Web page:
What does the phrase free market mean?

Free market? Image shows a man standing on a pile of money yelling at protestors

Today, the phrase free market is generally used to mean free of government intervention.

Yet, many economists and students of economics claim that when Adam Smith wrote that phrase in his now-famous book The Wealth of Nations, he meant something quite different.

Free market per Michael Hudson (economist)

Per Michael Hudson, Adam Smith meant keeping the market free of excessive rent-seeking.

In an interview during an episode of the podcast Guns and Butter, Michael Hudson spoke of a book he wrote titled J is for Junk Economics.

In which he makes the claims that when Adam Smith wrote his famous book:

The word rent described unearned income, income received because you own something.

Rent was paid for the use of land, interest was paid to people who owned bonds, dividends were paid to people who owned stocks.

People who sought out rent, were called rent seekers.

Unearned income was not (and still is not) the result of production, and Adam Smith and his contemporaries considered them to be a form of parasitic economic activity, because…

It was understood that rents do not add value to an economy, they extract it.

As rent-seeking was considered to be economically parasitic, it was important the market be kept free of excessive rent-seeking.

Free market per Karl Popper (philosopher)

While I found this in the Wikipedia article free market I’m using it for two reasons: 1) It’s very good, and 2) They provide a footnote citation (which I copied below).

For classical economists such as Adam Smith, the term free market does not necessarily refer to a market free from government interference, but rather free from all forms of economic privilege, monopolies and artificial scarcities.

Popper, Karl (1994). The Open Society and Its Enemies. Routledge Classics

So here, the meaning is “free from all forms of economic privilege, monopolies and artificial scarcities”, which while not exactly the same as free of excessive rent-seeking, is certainly not in line with the modern libertarian view.

Free market per Jesse Norman (British Conservative Party MP)

Jesse Norman is a British Conservative Member of Parliament (MP). He was the Financial Secretary of the Treasury from 2019 to 2021 and since 2010 the MP for Hereford and South Herefordshire.

He has a degree in Classics (I’m not even sure what that means), and a master’s degree and Ph.D. in philosophy.

He is also the author of the book Adam Smith: Father of Economics.

In an interview with William Watts, the senior markets writer at MarketWatch, Norman claimed that:

But it doesn’t follow from there that he was someone who felt that markets should have no regulation at all. And that’s important because when you look today at many markets, it becomes clear that a purely laissez faire view, a purely hands-off, let-the-market-do-its-thing view, isn’t going to work.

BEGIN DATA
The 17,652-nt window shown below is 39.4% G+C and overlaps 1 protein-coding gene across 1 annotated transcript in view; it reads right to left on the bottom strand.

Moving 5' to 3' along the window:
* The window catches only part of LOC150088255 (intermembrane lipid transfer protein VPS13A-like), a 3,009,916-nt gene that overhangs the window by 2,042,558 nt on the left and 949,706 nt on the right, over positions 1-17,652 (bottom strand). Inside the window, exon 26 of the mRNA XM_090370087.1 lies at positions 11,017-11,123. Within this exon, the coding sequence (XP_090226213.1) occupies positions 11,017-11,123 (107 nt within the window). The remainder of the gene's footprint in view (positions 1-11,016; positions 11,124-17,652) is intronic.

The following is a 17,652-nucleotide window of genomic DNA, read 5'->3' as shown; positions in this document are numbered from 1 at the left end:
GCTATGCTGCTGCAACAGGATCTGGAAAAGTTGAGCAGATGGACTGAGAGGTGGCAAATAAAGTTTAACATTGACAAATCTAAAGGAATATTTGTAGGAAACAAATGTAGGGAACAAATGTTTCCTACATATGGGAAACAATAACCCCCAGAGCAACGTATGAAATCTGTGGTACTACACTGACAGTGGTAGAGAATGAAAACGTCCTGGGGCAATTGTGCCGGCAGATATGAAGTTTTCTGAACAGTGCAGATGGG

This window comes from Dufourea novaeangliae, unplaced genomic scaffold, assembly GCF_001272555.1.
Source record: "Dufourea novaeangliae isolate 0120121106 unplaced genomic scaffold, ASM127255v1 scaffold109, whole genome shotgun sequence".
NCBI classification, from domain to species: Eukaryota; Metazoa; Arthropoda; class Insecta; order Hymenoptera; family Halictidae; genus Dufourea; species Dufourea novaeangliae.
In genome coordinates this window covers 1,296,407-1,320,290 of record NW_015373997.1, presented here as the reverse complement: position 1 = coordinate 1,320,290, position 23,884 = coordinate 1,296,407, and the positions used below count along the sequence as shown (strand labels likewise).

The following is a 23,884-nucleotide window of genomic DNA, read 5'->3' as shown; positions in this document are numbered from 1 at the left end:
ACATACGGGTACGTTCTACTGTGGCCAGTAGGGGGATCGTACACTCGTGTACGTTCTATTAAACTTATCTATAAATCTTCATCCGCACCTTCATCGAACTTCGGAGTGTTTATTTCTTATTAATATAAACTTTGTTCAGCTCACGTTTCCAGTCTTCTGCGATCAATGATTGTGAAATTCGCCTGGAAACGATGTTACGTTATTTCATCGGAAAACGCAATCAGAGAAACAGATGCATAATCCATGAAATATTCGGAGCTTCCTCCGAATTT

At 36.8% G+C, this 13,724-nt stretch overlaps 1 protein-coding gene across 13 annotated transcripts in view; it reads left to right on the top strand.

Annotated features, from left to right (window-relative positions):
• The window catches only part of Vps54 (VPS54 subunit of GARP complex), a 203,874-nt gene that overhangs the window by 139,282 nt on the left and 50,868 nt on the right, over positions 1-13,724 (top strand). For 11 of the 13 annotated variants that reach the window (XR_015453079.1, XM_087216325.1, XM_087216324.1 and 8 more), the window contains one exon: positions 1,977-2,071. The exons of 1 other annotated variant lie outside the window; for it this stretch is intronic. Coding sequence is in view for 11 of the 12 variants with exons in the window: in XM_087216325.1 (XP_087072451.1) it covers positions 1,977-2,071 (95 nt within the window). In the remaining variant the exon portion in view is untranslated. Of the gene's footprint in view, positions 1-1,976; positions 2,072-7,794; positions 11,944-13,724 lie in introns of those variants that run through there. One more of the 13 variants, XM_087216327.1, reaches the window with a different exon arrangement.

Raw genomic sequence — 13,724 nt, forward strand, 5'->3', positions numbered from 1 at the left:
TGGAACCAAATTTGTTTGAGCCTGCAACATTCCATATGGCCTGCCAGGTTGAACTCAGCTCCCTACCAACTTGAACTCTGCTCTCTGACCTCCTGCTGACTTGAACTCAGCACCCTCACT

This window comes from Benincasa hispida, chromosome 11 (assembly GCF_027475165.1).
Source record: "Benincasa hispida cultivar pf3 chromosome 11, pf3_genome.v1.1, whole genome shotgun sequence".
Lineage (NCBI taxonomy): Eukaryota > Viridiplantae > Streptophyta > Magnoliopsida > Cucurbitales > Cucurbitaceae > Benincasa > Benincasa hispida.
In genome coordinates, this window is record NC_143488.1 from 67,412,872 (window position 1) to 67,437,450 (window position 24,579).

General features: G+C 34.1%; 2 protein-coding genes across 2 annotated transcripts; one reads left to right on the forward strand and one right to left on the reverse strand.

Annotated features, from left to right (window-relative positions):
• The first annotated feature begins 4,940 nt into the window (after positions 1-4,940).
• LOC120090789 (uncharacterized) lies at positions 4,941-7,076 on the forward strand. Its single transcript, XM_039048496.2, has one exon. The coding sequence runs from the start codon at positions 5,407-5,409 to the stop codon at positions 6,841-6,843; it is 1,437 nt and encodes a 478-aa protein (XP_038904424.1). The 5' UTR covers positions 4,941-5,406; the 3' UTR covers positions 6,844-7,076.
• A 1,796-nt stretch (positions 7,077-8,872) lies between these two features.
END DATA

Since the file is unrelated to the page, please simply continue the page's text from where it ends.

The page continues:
Watts, William. Busting myths about Adam Smith, free markets and the invisible hand 20 Sep 2018 https://www.marketwatch.com/story/busting-myths-about-adam-smith-free-markets-and-the-invisible-hand-2018-09-18

When did this meaning change? And why?

Per Michael Hudson, in the interview linked to above, he claims the common usage of the phrase changed shortly after WW1.

It was changed to mean markets should be free of”government intervention or government regulation.

Michael Hudson makes the claim that this was a 180-degree change in the meaning of the phrase, and it was intentional.

Some people put some effort into changing the common usage from freedom FROM rent-seeking, to freedom FOR rent-seeking.

This was done (as you might guess) by people (mostly bankers) intending to pursue and profit from rent-seeking activities.

Are markets free from government intervention real?

The answer appears to be no.

The Heritage Foundation published an index of economic freedom where the nations of the world are ranked as to how economically free they are.

They rank only five nations as free, which per their standards means their economic freedom screen is 80 or higher (100 being the highest score).

So, per the Heritage Foundation, the most economically free nations on earth in 2021 were: Singapore, New Zealand, Australia, Switzerland, and Ireland.

None of which could ever be confused with economies with minimal government intervention.

The mostly free countries (whose scores are in the range of 70 to 79.9) include Taiwan, the UK, Canada, Denmark, Iceland, Netherlands, Finland, Chile, Sweden, South Korea, Israel, Norway, Germany, Qatar, and Belgium, as well as several countries in Central Asia.

So clearly, per the Heritage Foundation, economic freedom and lack of government intervention are not related.

These markets that are free of government intervention are mythological in nature, in the same way, that the lost city of Atlantis is. They both exist in our imaginations but have not been found in the real world.

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